February 16 | Articles
Photo of Baby Teething
A baby’s 20 primary teeth are already present in the jaws at birth and typically begin to appear when a baby is between 6 months and 1 year.

When teeth first come in, some babies may have sore or tender gums. Gently rubbing your child’s gums with a clean finger, a small, cool spoon or a wet gauze pad can be soothing. You can also give the baby a clean teething ring to chew on.

You can also give the baby a clean teething ring to chew on. Some teething products are designed to be kept in the freezer, as the cool teething ring keeps tears at bay.

If your child is still cranky and in pain, consult your dentist or physician. Most children have a full set of 20 primary teeth by the time they are 3.

Why Baby Teeth Matter

Not only do primary teeth help children chew and speak, they also hold space in the jaws for permanent teeth that are growing under the gums. When a baby tooth is lost too early, the permanent teeth can drift into the empty space and make it difficult for other adult teeth to find room when they come in. This can make teeth crooked or crowded. That’s why starting infants off with good oral care can help protect their teeth for decades to come.

When Should I Start Taking My Child to the Dentist?

The ADA recommends that a dentist examine a child within six months after the first tooth comes in and no later than the first birthday. A dental visit at an early age is a “well-baby checkup” for the teeth. Besides checking for tooth decay and other problems, the dentist can show you how to clean the child’s teeth properly and how to evaluate any adverse habits such as thumbsucking.

How to Care for Your Child’s Teeth

It’s important to care for your baby’s teeth from the start. Here’s what to do: Begin cleaning your baby’s mouth during the first few days after birth by wiping the gums with a clean, moist gauze pad or washcloth. As soon as teeth appear, decay can occur. A baby’s front four teeth usually push through the gums at about 6 months of age, although some children don’t have their first tooth until 12 or 14 months.

For children younger than 3 years, caregivers should begin brushing children’s teeth as soon as they begin to come into the mouth by using fluoride toothpaste in an amount no more than a smear or the size of a grain of rice. Brush teeth thoroughly twice per day (morning and night) or as directed by a dentist or physician. Supervise children’s brushing to ensure that they use of the appropriate amount of toothpaste.

For children 3 to 6 years of age, use a pea-sized amount of fluoride toothpaste. Brush teeth thoroughly twice per day (morning and night) or as directed by a dentist or physician. Supervise children’s brushing and remind them not to swallow the toothpaste.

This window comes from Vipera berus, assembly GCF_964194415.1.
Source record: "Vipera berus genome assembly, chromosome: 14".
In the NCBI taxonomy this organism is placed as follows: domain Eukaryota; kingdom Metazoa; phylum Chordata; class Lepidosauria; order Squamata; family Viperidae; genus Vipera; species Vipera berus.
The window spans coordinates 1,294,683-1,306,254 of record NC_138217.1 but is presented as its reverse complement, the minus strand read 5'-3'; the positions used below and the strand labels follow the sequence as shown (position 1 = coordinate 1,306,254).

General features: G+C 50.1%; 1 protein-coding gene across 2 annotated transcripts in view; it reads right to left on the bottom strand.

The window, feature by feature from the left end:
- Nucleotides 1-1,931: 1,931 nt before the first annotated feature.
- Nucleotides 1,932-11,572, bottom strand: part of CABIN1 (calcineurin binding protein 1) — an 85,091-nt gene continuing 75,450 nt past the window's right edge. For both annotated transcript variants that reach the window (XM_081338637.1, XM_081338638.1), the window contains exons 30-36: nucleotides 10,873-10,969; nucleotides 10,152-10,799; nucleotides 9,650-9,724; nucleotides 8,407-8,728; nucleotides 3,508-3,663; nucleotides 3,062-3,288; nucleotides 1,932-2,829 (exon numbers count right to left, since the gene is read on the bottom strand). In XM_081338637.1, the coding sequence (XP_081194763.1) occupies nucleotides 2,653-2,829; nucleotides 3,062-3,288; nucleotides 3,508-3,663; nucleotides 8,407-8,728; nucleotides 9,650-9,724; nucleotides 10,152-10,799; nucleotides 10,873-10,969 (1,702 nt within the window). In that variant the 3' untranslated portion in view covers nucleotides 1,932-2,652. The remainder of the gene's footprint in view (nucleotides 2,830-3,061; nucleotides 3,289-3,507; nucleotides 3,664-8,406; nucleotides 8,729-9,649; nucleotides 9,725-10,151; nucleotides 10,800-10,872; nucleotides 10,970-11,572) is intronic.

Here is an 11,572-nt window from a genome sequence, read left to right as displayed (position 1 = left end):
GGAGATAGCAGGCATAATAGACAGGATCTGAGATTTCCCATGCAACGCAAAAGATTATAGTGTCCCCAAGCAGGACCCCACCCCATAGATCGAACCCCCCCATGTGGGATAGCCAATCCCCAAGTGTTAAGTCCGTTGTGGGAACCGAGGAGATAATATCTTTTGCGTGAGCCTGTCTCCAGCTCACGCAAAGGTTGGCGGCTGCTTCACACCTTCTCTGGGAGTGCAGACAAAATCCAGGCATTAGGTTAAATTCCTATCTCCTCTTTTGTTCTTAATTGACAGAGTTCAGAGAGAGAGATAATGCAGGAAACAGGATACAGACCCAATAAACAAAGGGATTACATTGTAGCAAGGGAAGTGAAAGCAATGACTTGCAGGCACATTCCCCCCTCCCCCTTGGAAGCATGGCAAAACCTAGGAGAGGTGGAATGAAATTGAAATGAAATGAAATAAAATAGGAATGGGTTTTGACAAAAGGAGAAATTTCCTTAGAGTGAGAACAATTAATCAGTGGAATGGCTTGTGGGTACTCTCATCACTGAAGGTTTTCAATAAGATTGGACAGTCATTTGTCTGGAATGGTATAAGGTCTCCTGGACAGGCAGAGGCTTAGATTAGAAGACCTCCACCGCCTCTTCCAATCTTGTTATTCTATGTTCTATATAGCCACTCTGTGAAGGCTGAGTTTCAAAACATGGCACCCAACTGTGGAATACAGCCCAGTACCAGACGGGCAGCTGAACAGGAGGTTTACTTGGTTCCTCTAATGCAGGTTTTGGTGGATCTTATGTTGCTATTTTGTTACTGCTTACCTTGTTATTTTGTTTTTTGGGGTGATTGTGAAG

Until you’re comfortable that your child can brush on his or her own, continue to brush your child’s teeth twice a day with a child-size toothbrush and a pea-sized amount of fluoride toothpaste.

When your child has two teeth that touch, you should begin flossing their teeth daily.

October 10 | Articles
Photo of sensitive teeth
Is the taste of ice cream or a sip of hot coffee sometimes a painful experience for you? Does brushing or flossing make you wince occasionally? If so, you may have sensitive teeth. Possible causes include:
  • Tooth decay (cavities)
  • Fractured teeth
  • Worn fillings
  • Gum disease
  • Worn tooth enamel
  • Exposed tooth root

In healthy teeth, a layer of enamel protects the crowns of your teeth—the part above the gum line. Under the gum line a layer called cementum protects the tooth root. Underneath both the enamel and the cementum is dentin. Dentin is less dense than enamel and cementum and contains microscopic tubules (small hollow tubes or canals). When dentin loses its protective covering of enamel or cementum these tubules allow heat and cold or acidic or sticky foods to reach the nerves and cells inside the tooth.

Dentin may also be exposed when gums recede. The result can be hypersensitivity. Sensitive teeth can be treated. The type of treatment will depend on what is causing the sensitivity. Your dentist may suggest one of a variety of treatments:

  • Desensitizing toothpaste. This contains compounds that help block transmission of sensation from the tooth surface to the nerve, and usually requires several applications before the sensitivity is reduced.
  • Fluoride gel. An in-office technique which strengthens tooth enamel and reduces the transmission of sensations.
  • A crown, inlay or bonding. These may be used to correct a flaw or decay that results in sensitivity.
  • Surgical gum graft. If gum tissue has been lost from the root, this will protect the root and reduce sensitivity.
  • Root canal. If sensitivity is severe and persistent and cannot be treated by other means, your dentist may recommend this treatment to eliminate the problem.

Proper oral hygiene is the key to preventing sensitive-tooth pain. Ask Dr Jay Wettstein if you have any questions about your daily oral hygiene routine or concerns about tooth sensitivity.